Day 4: Thursday, May 30: Yet More Osnabrück Rambles

Bee exploring a wild rose
Double decker cafe (untranslatable German pun: Doppellecker)
Live music during the Meeting of the Brass and Wind Bands
Heger Tor at night

The jet lag hex is fairly serious this year—I still woke up in the middle of the night and was not able to go back to sleep until early morning. Hope springs eternal that I can beat this soon. We did still get up about 8:30 and had a light breakfast of yogurt, fruit and tea before a couple of friends of my mom’s, Wolfgang and Maya, came by to say hi and go for another walk with us. As always, I’m loving it that even people in their late 60s and 70s take it for granted that hanging out involves talking-while-moving, which is probably while I get so restless when it only involves talking-while-sitting-around! We walked through the botanical gardens again 9with more bees in blooming flowers; a favorite motif for Mark), and then across the “Westerberg,” a rural-seeming hill with fields (wheat, corn) and a farm right in the middle of town. We were trying to stop at a cafe on the way back to my mom’s, but because today is a holiday (religious/Christian: Feast of the Ascension, but in Germany it doubles as Father’s Day and is an excuse for young men to abscond from their families, go on a little outdoor trip, and drink a lot of beer). So eventually we decided to just return and have coffee at home. Mark, who again had to be on the periphery of the conversation today since everyone was speaking mostly German, got to show some of his photos, specifically of Kati and Kai but also of our place in Lincoln.  

When Wolfgang and Maya left around noon, I got some more travel logistic sorted out, and Imke fixed us a lovely vegetable dish with rice; afterwards, we took a much-needed nap. When we got up, we had tea and a sweet bite with Imke and then went downtown to check out a major current event in town that I’d never heard of before: The German brass and wind ensembles (both symphonic and marching bands of all sorts) have a major national convention every year, with huge marching and soloist competitions, and hundreds of bands playing and competing, and this year, it’s happening right here, from today until the grand finale on Sunday. So there are currently 14,500 musicians in town, plus about 150,000 visitors are expected. This would normally not be my cup of tea (although Kai would love it all to pieces; this is HIS kind of music, apart from musical theater), but the fun part is that there are stages set up all over downtown with bands playing for free outdoors, and ticketed events in some of the concert halls. We just wandered in between the various stages and listened here or there as we got curious. A there were lots of food vendors, including a double-decker bus converted into a cafe that was kind of fun. A big ensemble played a Queen medley on the plaza in front of the cathedral, and a charming Dutch symphonic band played Quincey Jones’s “Austin Powers” theme, which was highly entertaining and made us all shout for encores. Eventually, we made our way back home and I fixed us a salad to go with our bread and cheese for dinner. After some postprandial computing, all three of us actually decided to go out to a nearby bar/concert venue where there were a couple of blues bands playing. Mark had his first German beer, or rather three sampler-size craft beers (a flight? Here it’s called a beer board, but they all tasted and looked the same to me), and I had a ginger-lemon lemonade that tasted like Pellegrino with a hint of ginger ale. Walking home, Mark noticed the nice nighttime lighting of the former city gate that is part of almost all the walks we take, the so-called Heger Tor.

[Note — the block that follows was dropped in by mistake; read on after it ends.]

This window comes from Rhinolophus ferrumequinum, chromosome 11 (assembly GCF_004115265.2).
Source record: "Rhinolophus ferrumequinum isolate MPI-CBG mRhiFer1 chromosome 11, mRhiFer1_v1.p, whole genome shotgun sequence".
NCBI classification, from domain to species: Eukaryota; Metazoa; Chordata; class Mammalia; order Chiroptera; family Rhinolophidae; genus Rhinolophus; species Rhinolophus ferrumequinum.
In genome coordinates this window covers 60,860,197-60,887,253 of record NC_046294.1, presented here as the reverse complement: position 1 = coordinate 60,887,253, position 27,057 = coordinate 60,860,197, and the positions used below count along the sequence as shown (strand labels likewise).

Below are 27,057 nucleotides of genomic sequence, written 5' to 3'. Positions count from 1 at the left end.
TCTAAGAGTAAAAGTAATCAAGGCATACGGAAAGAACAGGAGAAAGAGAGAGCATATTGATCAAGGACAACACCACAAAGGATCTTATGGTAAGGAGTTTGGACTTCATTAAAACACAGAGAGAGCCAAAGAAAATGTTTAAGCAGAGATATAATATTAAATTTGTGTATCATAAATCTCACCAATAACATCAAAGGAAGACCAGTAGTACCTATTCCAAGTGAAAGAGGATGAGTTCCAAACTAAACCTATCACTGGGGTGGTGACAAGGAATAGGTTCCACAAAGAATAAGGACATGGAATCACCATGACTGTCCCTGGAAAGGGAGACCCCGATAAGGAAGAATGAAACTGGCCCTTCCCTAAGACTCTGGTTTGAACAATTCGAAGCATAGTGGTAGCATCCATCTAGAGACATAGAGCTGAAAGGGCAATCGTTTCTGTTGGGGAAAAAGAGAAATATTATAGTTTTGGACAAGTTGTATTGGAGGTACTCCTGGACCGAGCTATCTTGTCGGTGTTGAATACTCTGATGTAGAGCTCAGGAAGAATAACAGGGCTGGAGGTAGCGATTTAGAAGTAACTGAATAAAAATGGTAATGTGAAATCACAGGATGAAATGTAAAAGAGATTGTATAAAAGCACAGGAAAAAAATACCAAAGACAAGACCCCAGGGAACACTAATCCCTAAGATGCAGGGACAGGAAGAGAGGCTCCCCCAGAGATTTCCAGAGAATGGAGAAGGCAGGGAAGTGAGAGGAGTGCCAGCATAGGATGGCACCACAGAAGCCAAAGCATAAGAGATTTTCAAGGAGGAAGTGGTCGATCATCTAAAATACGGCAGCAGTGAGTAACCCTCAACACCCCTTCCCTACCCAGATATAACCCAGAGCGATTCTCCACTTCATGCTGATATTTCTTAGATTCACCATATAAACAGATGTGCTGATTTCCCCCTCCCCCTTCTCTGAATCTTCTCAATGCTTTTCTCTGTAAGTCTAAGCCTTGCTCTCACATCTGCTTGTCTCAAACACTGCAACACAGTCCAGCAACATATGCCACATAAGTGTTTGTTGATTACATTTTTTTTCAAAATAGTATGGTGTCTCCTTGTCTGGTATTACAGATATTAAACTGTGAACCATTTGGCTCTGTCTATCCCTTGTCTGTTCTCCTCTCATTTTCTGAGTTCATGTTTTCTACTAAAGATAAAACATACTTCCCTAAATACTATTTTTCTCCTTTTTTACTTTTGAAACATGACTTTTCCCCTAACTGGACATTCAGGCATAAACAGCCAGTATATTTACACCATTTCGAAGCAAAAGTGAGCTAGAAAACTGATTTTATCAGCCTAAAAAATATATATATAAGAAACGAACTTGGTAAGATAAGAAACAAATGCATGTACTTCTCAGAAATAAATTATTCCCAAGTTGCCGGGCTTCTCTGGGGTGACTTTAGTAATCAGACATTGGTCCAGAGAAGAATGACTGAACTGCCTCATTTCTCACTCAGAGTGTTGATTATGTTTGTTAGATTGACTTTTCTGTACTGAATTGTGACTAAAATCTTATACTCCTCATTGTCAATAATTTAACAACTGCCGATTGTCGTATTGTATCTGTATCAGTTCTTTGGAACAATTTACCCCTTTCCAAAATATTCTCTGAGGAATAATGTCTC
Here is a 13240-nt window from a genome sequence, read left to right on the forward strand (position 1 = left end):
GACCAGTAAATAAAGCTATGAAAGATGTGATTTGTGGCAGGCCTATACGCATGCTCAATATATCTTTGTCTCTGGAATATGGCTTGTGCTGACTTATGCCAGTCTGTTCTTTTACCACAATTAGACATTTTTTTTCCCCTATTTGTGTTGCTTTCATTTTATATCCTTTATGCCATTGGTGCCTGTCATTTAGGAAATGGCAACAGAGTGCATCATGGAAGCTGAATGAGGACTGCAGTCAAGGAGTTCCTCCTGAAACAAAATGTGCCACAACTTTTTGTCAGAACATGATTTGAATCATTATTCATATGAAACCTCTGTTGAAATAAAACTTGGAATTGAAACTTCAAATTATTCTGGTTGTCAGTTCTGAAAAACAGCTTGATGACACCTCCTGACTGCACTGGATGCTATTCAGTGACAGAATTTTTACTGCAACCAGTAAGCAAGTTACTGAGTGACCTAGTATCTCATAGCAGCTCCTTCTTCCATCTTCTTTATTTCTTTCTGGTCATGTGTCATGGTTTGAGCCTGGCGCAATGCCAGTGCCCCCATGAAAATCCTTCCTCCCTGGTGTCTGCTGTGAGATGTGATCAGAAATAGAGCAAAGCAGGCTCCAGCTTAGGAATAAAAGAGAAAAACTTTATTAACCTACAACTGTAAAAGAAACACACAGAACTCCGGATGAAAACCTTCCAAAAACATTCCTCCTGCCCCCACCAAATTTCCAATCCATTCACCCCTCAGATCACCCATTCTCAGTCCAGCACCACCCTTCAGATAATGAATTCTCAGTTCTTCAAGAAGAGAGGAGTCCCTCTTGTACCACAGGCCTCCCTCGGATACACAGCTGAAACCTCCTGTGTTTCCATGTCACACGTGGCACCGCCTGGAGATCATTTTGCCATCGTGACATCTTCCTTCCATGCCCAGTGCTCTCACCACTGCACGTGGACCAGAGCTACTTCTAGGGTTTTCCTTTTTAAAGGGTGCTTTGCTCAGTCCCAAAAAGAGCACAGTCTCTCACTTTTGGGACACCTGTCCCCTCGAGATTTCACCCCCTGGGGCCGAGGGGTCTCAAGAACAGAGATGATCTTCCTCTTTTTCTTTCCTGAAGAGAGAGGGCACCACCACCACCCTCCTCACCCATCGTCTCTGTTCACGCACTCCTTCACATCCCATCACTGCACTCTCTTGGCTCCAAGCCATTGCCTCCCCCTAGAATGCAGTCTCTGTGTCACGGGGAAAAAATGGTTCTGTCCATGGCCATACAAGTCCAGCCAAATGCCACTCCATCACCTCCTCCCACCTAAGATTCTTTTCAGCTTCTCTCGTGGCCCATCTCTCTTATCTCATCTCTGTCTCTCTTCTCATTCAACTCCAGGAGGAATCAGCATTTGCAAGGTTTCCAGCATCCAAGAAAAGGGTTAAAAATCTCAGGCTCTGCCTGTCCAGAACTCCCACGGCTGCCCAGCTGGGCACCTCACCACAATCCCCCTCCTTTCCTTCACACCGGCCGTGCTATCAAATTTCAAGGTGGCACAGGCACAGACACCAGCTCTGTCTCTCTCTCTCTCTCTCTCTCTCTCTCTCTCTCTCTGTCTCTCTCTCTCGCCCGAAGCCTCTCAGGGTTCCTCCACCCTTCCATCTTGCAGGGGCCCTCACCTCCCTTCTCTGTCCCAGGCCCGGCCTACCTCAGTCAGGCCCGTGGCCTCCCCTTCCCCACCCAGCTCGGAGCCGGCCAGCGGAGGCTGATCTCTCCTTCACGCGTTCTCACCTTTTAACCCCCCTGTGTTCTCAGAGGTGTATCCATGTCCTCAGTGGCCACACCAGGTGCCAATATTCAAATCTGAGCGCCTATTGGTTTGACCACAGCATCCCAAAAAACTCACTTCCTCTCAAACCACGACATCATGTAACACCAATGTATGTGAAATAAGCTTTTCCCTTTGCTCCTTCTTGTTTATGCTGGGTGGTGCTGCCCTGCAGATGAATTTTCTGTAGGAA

My friend Andrea called this afternoon, and we immediately started talking art. She is probably the single-most important person when it comes to my interest in art and my understanding of contemporary art until I started to take art history classes last year. I had her tagged as a visual arts genius the day we met on the first day of first grade, and I wasn’t wrong. She has a graphic design degree but really ended up doing much more conceptual avant-garde art for her M.F.A. project 25 years ago, and has been working on cool art and photography ever since. We didn’t have much time to talk today, but enough to speculate about why people keep coming back to the same style of art, and what role nostalgia plays in one’s taste and how it develops or not. We were into fairly abstract and “grownup” art earlier than most (late teenage, casting aside our childish taste in Impressionism and surrealism a la Dali and Magritte for Dadaism, expressionism, and contemporary art) and agreed that attending the big German art show, the Documenta, in high school was a formative experience. Then we had to talk logistics and postpone our conversation about art until we visit her and her husband after Italy. But I can’t wait to run some of my ideas by her, especially since I know that she will challenge some of them and make sure I keep the big picture in mind. 

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